Indiana is full of towns of all sizes. There are big cities like Indianapolis, Fort Wayne, and South Bend; medium-sized cities like Evansville, Terre Haute, and Bloomington; and hundreds of small towns dotting the landscape of the state. Most of the latter have names that are pronounced like they're spelled. However, there are a few that require taking a minute to look over before you try to say it, and even then there's a good chance someone who lives there will tell you you're pronouncing it wrong. One of those is considered to be one of the most mispronounced in the entire country.

What's in a Name?

Many of the towns with difficult-to-pronounce names come from our state's history of Native American tribes and German immigrants. The latter of which would often come in waves over the course of 150 to 200 years. Some came to escape religious persecution. Others came for the farmland. Some were skilled craftsmen and woodworkers who were being pushed west as the Industrial Revolution began to take hold on the East Coast where many originally settled after landing on American soil.

Get our free mobile app

That German heritage runs deep in Evansville, where I live. While the town name isn't rooted in German, many of the street and road names around town are. We have Boehne Camp Road (pronounced: Bay-nee Camp), Heidelbach and Weinbach Avenues (Hi-dul-bok and Wine-bok, respectively), and Boeke Road (Bay-kee) among many others.

(Google Maps)
(Google Maps)
loading...

With that said the town 24/7 Wall St. says most Americans will struggle to pronounce has its roots in the state's aforementioned Native American history.

Welcome to Cayuga, Indiana

According to 24/7 Wall St., the honor goes to the small town of Cayuga in Vermillion County. The town of just over 1,200 residents sits on the western edge of the state, roughly three miles from the Illinois border.

Google Maps
Google Maps
loading...

I'm guessing that when you look at the name, "Cayuga," your brain instantly thinks, Kay-you-guh. Obviously, that's wrong and why the town found itself on the list.

The correct pronunciation is Kye-oo-guh.

24/7 Wall St. says the name comes from the Native American tribe that lived in New York State and was forced to migrate westward and northwest, which seems to be partly true. Here's what Wikipedia says, citing the 1975 book, Indiana Place Names by Ronald L. Baker and Marvin Carmony:

When the town was laid out on September 20, 1827, it was called Eugene Station, though it was also called Osonimon after an Indian chief of that name. It was later renamed after the village of Cayuga and Cayuga Lake in the state of New York; an early settler named John Groenendyke had originally come from Cayuga County, New York, and moved to Vigo County in 1818, then in 1819 moved to the area that later became Vermillion County. The name is based on the Iroquois term Gwa-u-geh, meaning "the place of taking out."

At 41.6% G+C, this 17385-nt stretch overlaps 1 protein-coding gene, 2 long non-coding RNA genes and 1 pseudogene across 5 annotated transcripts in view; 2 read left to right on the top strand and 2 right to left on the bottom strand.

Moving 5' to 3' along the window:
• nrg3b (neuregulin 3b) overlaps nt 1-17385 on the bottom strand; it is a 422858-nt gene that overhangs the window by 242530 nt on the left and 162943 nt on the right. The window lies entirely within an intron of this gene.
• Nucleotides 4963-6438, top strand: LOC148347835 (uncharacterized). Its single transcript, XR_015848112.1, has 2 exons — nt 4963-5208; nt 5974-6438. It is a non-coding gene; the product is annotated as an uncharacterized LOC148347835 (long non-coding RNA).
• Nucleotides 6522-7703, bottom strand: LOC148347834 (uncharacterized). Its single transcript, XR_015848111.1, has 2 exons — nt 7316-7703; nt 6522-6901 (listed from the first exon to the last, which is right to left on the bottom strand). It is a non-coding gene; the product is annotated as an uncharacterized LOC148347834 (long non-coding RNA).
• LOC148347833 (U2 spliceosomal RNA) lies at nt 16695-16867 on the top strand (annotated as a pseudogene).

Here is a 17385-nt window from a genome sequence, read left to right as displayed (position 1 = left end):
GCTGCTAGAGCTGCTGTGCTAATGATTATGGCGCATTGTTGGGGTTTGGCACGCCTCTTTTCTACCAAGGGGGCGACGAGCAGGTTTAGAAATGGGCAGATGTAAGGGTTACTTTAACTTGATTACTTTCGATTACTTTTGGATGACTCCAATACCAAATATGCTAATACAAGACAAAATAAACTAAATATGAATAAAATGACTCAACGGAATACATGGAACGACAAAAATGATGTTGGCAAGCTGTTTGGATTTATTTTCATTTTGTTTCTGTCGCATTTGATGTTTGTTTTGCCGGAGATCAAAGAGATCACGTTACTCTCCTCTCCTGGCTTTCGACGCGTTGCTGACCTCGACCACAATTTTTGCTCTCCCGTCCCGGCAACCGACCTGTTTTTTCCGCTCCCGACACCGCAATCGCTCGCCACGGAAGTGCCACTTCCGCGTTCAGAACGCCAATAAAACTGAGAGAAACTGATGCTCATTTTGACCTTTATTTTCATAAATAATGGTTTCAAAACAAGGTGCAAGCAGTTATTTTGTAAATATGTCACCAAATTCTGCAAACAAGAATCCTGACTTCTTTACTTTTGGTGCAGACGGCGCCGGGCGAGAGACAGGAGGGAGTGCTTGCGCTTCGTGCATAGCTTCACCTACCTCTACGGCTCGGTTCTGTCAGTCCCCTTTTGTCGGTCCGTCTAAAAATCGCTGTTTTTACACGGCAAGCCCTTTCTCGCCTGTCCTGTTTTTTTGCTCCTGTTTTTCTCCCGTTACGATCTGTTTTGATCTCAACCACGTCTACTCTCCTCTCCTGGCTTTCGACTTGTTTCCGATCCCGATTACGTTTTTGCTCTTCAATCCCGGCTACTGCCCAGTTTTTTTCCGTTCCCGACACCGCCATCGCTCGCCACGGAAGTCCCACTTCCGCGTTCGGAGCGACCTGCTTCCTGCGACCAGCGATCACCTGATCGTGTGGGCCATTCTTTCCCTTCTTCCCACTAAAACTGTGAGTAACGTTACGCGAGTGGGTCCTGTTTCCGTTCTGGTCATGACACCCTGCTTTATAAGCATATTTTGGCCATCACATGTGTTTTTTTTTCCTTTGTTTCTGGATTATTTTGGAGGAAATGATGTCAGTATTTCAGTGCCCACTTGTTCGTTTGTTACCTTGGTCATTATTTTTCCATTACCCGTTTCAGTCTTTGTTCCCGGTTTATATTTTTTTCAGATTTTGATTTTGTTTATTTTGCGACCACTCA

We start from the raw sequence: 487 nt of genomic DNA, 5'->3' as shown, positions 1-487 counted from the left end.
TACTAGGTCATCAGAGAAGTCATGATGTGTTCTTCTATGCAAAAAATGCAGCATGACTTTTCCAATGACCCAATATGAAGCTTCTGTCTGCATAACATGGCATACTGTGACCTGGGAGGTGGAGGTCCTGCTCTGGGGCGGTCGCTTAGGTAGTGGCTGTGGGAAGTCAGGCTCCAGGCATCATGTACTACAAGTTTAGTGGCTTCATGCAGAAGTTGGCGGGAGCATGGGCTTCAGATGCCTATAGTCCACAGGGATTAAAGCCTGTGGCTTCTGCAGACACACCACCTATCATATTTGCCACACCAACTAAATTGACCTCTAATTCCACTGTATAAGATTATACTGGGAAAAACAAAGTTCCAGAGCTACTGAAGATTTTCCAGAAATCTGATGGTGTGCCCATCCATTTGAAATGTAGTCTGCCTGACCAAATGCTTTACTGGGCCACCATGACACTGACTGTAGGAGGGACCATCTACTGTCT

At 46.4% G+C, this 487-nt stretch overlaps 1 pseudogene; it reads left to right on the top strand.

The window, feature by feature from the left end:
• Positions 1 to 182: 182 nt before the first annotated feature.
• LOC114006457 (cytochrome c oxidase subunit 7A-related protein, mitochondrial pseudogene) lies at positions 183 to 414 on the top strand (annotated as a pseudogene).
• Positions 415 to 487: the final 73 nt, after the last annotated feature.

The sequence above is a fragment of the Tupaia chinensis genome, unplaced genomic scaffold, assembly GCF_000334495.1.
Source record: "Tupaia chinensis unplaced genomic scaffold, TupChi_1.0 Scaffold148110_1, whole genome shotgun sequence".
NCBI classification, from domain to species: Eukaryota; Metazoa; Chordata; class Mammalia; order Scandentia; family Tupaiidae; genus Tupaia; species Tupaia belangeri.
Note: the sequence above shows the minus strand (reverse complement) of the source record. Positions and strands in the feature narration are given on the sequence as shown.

16 Indiana Towns with Dirty-Sounding Names

A majority of these towns were given their names in the mid-to-late 1800s as settlers making their way across the country found unclaimed plots of land and decided to make them their own. While I imagine they thought the names they came up with were innocent, and perhaps a tribute to something in their lives, pop culture has warped our minds to the point since then that we can't help but think of something about the town that was never intended by its founders. Take a look at this list. I guarantee there's at least one name that will make you chuckle.

Gallery Credit: Ryan O'Bryan

Fun Fact About Cayuga

The town was once home to the Colonial Brick Corporation which first started making bricks in 1904. It shut down 112 years later in 2016 and held the distinction of being home to the last coal-fired brick kilns in the entire country.

Today, those former kilns look like they came from some sort of steampunk version of The Lord of the Rings.

Kenny Lewis via Facebook
Kenny Lewis via Facebook
loading...

READ MORE: They Aren't Hobbit Houses, But These Abandoned Brick Buildings Are a Significant Part of Indiana's History

[Sources: 24/7 Wall St. / Wikipedia]

KEEP READING: 40 Real Indiana Towns with Quirky, Weird, and Funny Names

Outside the major cities, the Hoosier state is full of tiny little towns you've probably passed through on your way to one of those cities. Most of them are likely 100 to 150 years old, or older, and have been around far longer than the large metropolitan areas such as Indianapolis, Fort Wayne, South Bend, and Evansville. Typically, they were started by early settlers who found their way to the state and decided to make it home. Eventually, others would join them, and a community was formed. Over time, as the surrounding areas grew, most of them were folded into those areas and governed by the nearest city or county's governing body officially making them "unincorporated," meaning they did not have their own formally organized municipal government.

A scroll through Wikipedia's long list of unincorporated communities in Indiana shows several of them have names that by today's standards would be considered weird, quirky, or just downright right funny. These are my 40 favorities.

Gallery Credit: Ryan O'Bryan

33 Indiana Towns with International Names

From Holland to China, Cuba to Switzerland, and everywhere in between, several towns across the Hoosier State borrow their names from countries and cities around the globe.

Gallery Credit: Ryan O'Bryan

More From WBKR-FM